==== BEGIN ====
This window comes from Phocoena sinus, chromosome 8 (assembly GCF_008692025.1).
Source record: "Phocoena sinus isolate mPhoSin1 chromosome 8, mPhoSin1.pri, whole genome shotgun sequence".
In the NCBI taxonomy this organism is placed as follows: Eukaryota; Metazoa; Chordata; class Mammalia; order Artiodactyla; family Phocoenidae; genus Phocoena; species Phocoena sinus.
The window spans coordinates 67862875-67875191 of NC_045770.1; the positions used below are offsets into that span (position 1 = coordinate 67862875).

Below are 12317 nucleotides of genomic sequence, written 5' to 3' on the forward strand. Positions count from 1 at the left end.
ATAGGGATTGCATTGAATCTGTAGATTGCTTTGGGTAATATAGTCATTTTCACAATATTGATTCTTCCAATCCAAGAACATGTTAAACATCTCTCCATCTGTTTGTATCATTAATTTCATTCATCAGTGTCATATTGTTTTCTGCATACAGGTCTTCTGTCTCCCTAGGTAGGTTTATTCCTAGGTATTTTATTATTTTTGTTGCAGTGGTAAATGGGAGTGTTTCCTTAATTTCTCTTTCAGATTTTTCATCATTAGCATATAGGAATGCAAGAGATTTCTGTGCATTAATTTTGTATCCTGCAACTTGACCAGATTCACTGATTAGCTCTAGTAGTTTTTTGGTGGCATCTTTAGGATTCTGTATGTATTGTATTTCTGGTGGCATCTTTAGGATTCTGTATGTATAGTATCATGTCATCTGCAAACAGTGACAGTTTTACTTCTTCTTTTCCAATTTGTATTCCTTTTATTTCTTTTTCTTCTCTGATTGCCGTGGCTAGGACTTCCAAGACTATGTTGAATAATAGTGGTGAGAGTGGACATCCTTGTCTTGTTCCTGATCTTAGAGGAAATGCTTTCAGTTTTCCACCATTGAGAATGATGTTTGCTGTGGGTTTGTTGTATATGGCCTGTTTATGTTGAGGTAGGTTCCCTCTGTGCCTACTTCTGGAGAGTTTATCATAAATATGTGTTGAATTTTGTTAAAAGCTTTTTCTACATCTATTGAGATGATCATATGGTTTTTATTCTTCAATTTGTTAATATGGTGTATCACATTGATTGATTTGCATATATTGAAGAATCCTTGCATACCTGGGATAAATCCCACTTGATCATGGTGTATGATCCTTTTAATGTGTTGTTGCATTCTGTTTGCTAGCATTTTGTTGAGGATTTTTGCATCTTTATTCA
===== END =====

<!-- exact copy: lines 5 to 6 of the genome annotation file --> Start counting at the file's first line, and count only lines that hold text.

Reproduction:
Below are 12317 nucleotides of genomic sequence, written 5' to 3' on the forward strand. Positions count from 1 at the left end.
ATAGGGATTGCATTGAATCTGTAGATTGCTTTGGGTAATATAGTCATTTTCACAATATTGATTCTTCCAATCCAAGAACATGTTAAACATCTCTCCATCTGTTTGTATCATTAATTTCATTCATCAGTGTCATATTGTTTTCTGCATACAGGTCTTCTGTCTCCCTAGGTAGGTTTATTCCTAGGTATTTTATTATTTTTGTTGCAGTGGTAAATGGGAGTGTTTCCTTAATTTCTCTTTCAGATTTTTCATCATTAGCATATAGGAATGCAAGAGATTTCTGTGCATTAATTTTGTATCCTGCAACTTGACCAGATTCACTGATTAGCTCTAGTAGTTTTTTGGTGGCATCTTTAGGATTCTGTATGTATTGTATTTCTGGTGGCATCTTTAGGATTCTGTATGTATAGTATCATGTCATCTGCAAACAGTGACAGTTTTACTTCTTCTTTTCCAATTTGTATTCCTTTTATTTCTTTTTCTTCTCTGATTGCCGTGGCTAGGACTTCCAAGACTATGTTGAATAATAGTGGTGAGAGTGGACATCCTTGTCTTGTTCCTGATCTTAGAGGAAATGCTTTCAGTTTTCCACCATTGAGAATGATGTTTGCTGTGGGTTTGTTGTATATGGCCTGTTTATGTTGAGGTAGGTTCCCTCTGTGCCTACTTCTGGAGAGTTTATCATAAATATGTGTTGAATTTTGTTAAAAGCTTTTTCTACATCTATTGAGATGATCATATGGTTTTTATTCTTCAATTTGTTAATATGGTGTATCACATTGATTGATTTGCATATATTGAAGAATCCTTGCATACCTGGGATAAATCCCACTTGATCATGGTGTATGATCCTTTTAATGTGTTGTTGCATTCTGTTTGCTAGCATTTTGTTGAGGATTTTTGCATCTTTATTCA